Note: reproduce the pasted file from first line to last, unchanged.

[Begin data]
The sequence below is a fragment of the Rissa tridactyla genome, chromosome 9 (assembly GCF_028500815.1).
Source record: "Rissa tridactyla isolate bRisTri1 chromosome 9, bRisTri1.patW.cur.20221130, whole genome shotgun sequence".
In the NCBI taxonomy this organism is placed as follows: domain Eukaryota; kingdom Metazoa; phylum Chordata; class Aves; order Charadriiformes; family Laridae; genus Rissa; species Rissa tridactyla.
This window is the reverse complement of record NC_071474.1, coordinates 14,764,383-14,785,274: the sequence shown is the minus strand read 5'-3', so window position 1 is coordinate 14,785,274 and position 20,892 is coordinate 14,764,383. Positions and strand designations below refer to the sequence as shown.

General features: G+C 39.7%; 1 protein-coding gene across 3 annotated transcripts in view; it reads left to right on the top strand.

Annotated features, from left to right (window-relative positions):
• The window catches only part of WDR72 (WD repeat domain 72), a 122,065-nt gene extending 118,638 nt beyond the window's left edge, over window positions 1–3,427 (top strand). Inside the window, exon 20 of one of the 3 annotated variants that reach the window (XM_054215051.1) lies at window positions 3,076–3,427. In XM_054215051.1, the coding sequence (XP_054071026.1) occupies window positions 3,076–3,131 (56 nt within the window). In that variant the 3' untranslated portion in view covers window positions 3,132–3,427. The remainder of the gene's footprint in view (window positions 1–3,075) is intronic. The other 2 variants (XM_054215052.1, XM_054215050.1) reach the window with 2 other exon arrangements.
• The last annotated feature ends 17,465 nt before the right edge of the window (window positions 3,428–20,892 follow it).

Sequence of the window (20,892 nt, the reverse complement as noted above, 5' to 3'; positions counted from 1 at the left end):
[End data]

The sequence below is a fragment of the Rissa tridactyla genome, chromosome 9 (assembly GCF_028500815.1).
Source record: "Rissa tridactyla isolate bRisTri1 chromosome 9, bRisTri1.patW.cur.20221130, whole genome shotgun sequence".
In the NCBI taxonomy this organism is placed as follows: domain Eukaryota; kingdom Metazoa; phylum Chordata; class Aves; order Charadriiformes; family Laridae; genus Rissa; species Rissa tridactyla.
This window is the reverse complement of record NC_071474.1, coordinates 14,764,383-14,785,274: the sequence shown is the minus strand read 5'-3', so window position 1 is coordinate 14,785,274 and position 20,892 is coordinate 14,764,383. Positions and strand designations below refer to the sequence as shown.

General features: G+C 39.7%; 1 protein-coding gene across 3 annotated transcripts in view; it reads left to right on the top strand.

Annotated features, from left to right (window-relative positions):
• The window catches only part of WDR72 (WD repeat domain 72), a 122,065-nt gene extending 118,638 nt beyond the window's left edge, over window positions 1–3,427 (top strand). Inside the window, exon 20 of one of the 3 annotated variants that reach the window (XM_054215051.1) lies at window positions 3,076–3,427. In XM_054215051.1, the coding sequence (XP_054071026.1) occupies window positions 3,076–3,131 (56 nt within the window). In that variant the 3' untranslated portion in view covers window positions 3,132–3,427. The remainder of the gene's footprint in view (window positions 1–3,075) is intronic. The other 2 variants (XM_054215052.1, XM_054215050.1) reach the window with 2 other exon arrangements.
• The last annotated feature ends 17,465 nt before the right edge of the window (window positions 3,428–20,892 follow it).

Sequence of the window (20,892 nt, the reverse complement as noted above, 5' to 3'; positions counted from 1 at the left end):